NEW figures released by a stop- smoking programme show for the first time the true cost of smoking to the North East in lives lost, illness and the toll of finances – costing the region more than £210million pounds every year.
The statistics from Fresh, the North East’s stop smoking programme, in partnership with Brunel University, combined with existing figures from the North East Public Health Observatory, reveal the toll smoking inflicts on lives lost, illness and the resulting cost on the NHS, local authorities and private business.
In Northumberland 18 per cent of adults are estimated to smoke regularly, this rises to 24.3 per cent among people employed in routine and manual occupations.
Smoking rates in Northumberland are the lowest in the North East and lower than the English average.
However there are still approximately 46,500 smokers in total across the county.
At current smoking levels, there will be approximately 445 deaths in Northumberland each year in adults aged 35 and over which are directly attributable to smoking. This equates to 225.3 deaths per every 100,000 people living in the county. This is lower than the North East average of 282.5, and comparable to the English average of 216.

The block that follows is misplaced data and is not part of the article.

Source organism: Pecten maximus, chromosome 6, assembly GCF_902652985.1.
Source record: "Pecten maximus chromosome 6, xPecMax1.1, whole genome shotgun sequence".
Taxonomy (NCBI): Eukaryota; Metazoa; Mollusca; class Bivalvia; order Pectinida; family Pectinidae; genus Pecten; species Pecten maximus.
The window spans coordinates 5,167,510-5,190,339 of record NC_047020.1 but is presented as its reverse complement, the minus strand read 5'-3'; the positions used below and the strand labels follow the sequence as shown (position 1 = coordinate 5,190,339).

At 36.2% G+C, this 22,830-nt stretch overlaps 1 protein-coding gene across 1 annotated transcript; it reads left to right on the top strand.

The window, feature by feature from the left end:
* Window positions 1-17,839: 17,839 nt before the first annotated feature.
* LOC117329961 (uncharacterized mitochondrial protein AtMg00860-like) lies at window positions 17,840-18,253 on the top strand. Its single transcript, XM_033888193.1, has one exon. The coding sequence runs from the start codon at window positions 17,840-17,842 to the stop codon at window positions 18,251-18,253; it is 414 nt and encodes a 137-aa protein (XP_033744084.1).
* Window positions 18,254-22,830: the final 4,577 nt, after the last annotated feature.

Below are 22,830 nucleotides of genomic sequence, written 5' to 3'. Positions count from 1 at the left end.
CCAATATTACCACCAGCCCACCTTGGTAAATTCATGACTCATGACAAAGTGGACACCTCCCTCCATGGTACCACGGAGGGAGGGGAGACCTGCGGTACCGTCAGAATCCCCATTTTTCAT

The overall cost of smoking-related hospital admissions in Northumberland alone is calculated to be £6.23million per year. Smoking is also estimated to cost Northumberland £2million per year in terms of additional GP consultations. Overall, smoking- related disease in Northumberland is estimated to cost the NHS £11.55million per year.
According to latest 2010/11 end of year figures, 614 Northumberland women were recorded as smoking at the time they gave birth. This equates to 20.5 per cent of all maternities within the locality so far this year. While marginally lower than the average for the North East (21.1 per cent), this smoking at delivery figure is still significantly higher than the national average (13.5 per cent).
Prof Sue Milner, director of public health for Northumberland, said: “Smoking is the single greatest cause of preventable illness and premature death in Newcastle, North Tyneside and Northumberland.
“The benefits of giving up smoking are instant. After 20 minutes blood pressure starts to fall, in 24 hours the body is free from carbon monoxide and in 10 years an ex-smoker has lowered their risk of heart disease to the same level as someone who has never smoked before.
“Quitting smoking remains the single most important thing you can do to improve your health.
“There is a variety of help and support available for people who would like to give up smoking and I want to urge as many people as possible to give it a try.”